On Monday the ‘Faith’ section of the Times website carried a feature on Mexican hunk and Hollywood star Eduardo Verastegui, who ‘chose to sacrifice a glittering film career after rediscovering his Catholic faith.’ It seems the actor whose ‘brooding looks and aquamarine eyes’ once ‘attracted thousands of (invariably screaming) female fans’ decided to give it all up after an encounter with an English language coach who was a committed Catholic.
The moment of truth came, apparently, when the coach asked if Verastegui believed his body was ‘a temple of the Holy Spirit’. When the actor said 'yes', the coach challenged him with 'why are you living in a way that breaks the Commandments and offends God?' Tears and confession followed. (Incidentally you can take a peek at the pre-conversion Eduardo displaying his 'temple' to the world here.)
We’re told that Verastegui is now a changed man:
Today, the 35-year-old actor is a daily Mass-goer, committed to abstaining from sex before marriage, who flies to Darfur to help the starving, provides financial help for women considering abortions and organises house-building missions in Mexico.
All very worthy, I'm sure. But what the Times article omits to tell us, for some reason, is that the re-born Verastegui has also become a prominent campaigner in support of plans to outlaw gay marriage in California. Now, the perfectly-formed Verastegui is welcome to his new-found traditionalist views on sex and marriage, but he has no business seeking to impose them on others, and as a recent immigrant (from Mexico, of all places) he should have greater respect for the long-established separation of church and state in his adopted country.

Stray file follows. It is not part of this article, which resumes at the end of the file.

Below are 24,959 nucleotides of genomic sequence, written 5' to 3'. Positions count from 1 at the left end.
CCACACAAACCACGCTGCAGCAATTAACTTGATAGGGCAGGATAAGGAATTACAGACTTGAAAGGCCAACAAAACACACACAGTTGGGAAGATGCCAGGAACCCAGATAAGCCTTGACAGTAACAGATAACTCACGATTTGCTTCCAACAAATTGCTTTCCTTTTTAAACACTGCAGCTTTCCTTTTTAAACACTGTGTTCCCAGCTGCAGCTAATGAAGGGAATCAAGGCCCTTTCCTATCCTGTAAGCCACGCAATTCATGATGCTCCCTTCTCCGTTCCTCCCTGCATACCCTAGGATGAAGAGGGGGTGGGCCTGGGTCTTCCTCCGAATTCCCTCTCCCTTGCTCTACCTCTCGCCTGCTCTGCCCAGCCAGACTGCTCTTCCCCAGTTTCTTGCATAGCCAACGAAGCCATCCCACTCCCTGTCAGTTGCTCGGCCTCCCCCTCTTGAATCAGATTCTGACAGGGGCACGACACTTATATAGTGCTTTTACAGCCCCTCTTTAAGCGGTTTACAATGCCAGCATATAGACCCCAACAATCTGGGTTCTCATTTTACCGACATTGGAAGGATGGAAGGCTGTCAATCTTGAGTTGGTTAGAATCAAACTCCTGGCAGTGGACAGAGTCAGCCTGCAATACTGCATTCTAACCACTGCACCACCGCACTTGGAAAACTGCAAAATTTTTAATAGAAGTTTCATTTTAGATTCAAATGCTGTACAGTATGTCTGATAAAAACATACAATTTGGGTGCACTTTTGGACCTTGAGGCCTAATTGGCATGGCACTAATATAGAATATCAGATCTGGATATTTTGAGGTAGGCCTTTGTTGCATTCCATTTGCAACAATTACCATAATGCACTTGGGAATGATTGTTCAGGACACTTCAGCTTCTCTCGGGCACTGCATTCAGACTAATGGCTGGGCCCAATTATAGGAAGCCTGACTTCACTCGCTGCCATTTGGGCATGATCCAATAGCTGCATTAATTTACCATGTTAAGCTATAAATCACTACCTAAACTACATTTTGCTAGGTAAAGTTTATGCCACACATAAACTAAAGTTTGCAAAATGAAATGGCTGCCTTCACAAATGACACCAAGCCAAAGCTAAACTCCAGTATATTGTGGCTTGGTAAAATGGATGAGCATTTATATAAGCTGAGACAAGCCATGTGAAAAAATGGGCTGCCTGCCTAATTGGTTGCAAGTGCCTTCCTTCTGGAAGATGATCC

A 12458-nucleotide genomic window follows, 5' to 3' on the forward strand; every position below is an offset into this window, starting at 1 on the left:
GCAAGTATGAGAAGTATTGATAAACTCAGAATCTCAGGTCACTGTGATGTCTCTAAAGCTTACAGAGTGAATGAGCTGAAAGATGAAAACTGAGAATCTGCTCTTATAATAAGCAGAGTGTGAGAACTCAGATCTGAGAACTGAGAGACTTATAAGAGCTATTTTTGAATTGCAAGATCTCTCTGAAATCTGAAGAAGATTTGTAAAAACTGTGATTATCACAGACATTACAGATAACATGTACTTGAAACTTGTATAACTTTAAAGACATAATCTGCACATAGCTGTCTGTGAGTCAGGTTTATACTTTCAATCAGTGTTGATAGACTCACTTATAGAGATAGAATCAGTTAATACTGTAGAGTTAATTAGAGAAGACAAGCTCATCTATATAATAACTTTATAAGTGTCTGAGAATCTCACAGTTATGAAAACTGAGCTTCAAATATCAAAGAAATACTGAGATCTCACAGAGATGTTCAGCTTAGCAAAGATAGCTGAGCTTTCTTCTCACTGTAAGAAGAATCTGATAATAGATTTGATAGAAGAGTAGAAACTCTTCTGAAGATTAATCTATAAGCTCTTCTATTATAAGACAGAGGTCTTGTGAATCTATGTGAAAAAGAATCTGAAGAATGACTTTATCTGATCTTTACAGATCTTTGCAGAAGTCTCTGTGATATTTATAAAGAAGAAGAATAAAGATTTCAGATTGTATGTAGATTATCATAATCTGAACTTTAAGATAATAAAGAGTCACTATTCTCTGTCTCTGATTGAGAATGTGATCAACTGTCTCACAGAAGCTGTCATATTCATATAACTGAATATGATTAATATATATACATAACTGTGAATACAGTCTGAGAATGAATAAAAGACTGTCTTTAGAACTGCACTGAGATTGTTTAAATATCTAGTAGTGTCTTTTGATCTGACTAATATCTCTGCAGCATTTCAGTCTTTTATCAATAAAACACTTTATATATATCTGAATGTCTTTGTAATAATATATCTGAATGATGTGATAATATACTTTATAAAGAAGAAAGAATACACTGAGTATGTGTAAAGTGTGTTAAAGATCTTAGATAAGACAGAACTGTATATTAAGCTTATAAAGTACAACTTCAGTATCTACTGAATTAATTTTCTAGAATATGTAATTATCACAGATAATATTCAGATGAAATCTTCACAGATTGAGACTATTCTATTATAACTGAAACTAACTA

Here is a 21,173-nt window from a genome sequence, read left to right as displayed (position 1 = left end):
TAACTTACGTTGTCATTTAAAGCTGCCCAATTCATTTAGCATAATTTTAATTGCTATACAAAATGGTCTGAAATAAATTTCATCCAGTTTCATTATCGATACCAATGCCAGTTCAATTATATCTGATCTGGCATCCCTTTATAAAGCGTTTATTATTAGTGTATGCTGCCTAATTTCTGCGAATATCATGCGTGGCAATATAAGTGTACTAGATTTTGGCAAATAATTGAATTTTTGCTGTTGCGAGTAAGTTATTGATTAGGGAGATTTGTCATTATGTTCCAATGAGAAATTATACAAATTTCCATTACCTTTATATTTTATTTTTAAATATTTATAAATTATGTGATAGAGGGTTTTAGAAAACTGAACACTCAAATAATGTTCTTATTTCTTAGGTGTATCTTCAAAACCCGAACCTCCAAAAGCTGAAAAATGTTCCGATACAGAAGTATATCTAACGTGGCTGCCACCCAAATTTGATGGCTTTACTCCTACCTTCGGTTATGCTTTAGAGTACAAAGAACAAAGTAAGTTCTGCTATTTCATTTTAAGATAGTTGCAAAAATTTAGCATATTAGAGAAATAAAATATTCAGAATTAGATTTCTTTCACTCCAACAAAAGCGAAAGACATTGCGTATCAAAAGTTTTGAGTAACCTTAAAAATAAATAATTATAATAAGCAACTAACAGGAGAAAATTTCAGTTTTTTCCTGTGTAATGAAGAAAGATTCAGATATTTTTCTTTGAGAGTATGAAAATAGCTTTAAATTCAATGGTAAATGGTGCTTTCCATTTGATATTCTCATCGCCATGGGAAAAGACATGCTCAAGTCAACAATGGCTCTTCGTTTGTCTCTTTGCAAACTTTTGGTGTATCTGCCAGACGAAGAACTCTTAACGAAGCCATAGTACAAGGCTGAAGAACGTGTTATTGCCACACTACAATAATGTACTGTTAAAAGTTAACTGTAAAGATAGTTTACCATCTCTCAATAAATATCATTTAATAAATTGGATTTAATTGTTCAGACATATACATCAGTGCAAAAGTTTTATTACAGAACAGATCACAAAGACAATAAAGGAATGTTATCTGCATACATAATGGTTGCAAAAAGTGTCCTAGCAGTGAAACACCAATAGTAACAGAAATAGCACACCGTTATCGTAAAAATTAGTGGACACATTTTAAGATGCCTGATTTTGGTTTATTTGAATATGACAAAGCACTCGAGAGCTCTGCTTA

I came across the piece on Verastegui shortly after reading the very different thoughts of another Catholic convert (and political conservative), Eve Tushnet, who happens to be gay. In an article wonderfully entitled 'Romoeroticism', Eve writes about same sex friendships in traditional religious cultures, and describes the sensual attraction of Catholicism for some gay Victorian religious seekers. She also draws on Catholic author Alan Bray's classic study of same-sex friendships in England from the Middle Ages to the 19th century.
There's evidence, then, that the Catholic Church has, at times in its history, found ways of tolerating and even (Alan Bray argues) blessing and celebrating faithful same-sex relationships. Someone should tell Eduardo Verastegui.